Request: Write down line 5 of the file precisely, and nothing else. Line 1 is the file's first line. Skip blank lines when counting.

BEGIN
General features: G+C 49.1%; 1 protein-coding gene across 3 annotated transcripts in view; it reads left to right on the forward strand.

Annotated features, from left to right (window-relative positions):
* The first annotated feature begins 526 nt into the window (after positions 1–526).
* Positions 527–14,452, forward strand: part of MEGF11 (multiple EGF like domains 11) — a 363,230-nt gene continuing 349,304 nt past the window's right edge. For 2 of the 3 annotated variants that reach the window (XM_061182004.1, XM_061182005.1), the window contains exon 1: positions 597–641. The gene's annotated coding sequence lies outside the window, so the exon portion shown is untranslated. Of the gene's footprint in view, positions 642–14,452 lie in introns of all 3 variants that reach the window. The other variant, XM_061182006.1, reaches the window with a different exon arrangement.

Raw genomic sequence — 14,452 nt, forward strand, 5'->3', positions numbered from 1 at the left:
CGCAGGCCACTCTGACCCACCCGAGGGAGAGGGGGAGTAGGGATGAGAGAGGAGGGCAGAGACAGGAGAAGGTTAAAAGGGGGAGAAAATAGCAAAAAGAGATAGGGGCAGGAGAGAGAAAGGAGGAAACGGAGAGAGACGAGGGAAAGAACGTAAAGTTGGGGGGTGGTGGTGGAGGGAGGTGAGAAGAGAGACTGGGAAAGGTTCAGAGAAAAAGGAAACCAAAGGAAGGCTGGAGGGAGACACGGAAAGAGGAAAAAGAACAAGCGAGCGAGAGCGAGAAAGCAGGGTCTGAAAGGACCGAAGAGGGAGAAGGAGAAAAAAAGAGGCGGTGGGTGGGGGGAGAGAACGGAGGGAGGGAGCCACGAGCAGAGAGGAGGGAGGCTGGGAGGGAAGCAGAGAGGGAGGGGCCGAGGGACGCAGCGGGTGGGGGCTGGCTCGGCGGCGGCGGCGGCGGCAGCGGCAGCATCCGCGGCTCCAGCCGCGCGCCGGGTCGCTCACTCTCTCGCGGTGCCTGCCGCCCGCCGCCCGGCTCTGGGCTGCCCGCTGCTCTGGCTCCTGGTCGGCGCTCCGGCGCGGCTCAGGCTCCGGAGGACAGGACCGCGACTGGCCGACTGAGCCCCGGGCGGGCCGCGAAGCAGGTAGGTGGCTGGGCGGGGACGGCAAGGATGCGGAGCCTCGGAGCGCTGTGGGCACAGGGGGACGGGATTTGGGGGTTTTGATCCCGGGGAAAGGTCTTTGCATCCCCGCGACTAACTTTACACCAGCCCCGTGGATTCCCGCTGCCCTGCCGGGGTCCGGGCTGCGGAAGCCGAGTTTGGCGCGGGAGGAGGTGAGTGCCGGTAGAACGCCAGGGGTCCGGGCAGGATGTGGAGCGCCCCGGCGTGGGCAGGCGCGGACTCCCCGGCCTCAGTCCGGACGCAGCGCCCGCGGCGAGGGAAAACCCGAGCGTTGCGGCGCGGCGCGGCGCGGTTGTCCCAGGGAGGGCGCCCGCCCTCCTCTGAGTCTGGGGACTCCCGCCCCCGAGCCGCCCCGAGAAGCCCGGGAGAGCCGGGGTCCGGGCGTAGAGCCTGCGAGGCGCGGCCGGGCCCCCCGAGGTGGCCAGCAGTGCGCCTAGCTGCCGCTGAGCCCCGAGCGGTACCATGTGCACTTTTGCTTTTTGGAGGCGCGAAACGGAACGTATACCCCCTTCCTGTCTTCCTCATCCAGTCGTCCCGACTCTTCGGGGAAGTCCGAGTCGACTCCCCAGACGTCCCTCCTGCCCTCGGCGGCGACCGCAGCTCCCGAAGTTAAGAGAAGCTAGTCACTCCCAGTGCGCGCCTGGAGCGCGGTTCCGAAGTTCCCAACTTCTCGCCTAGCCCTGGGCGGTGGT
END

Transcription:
Raw genomic sequence — 14,452 nt, forward strand, 5'->3', positions numbered from 1 at the left: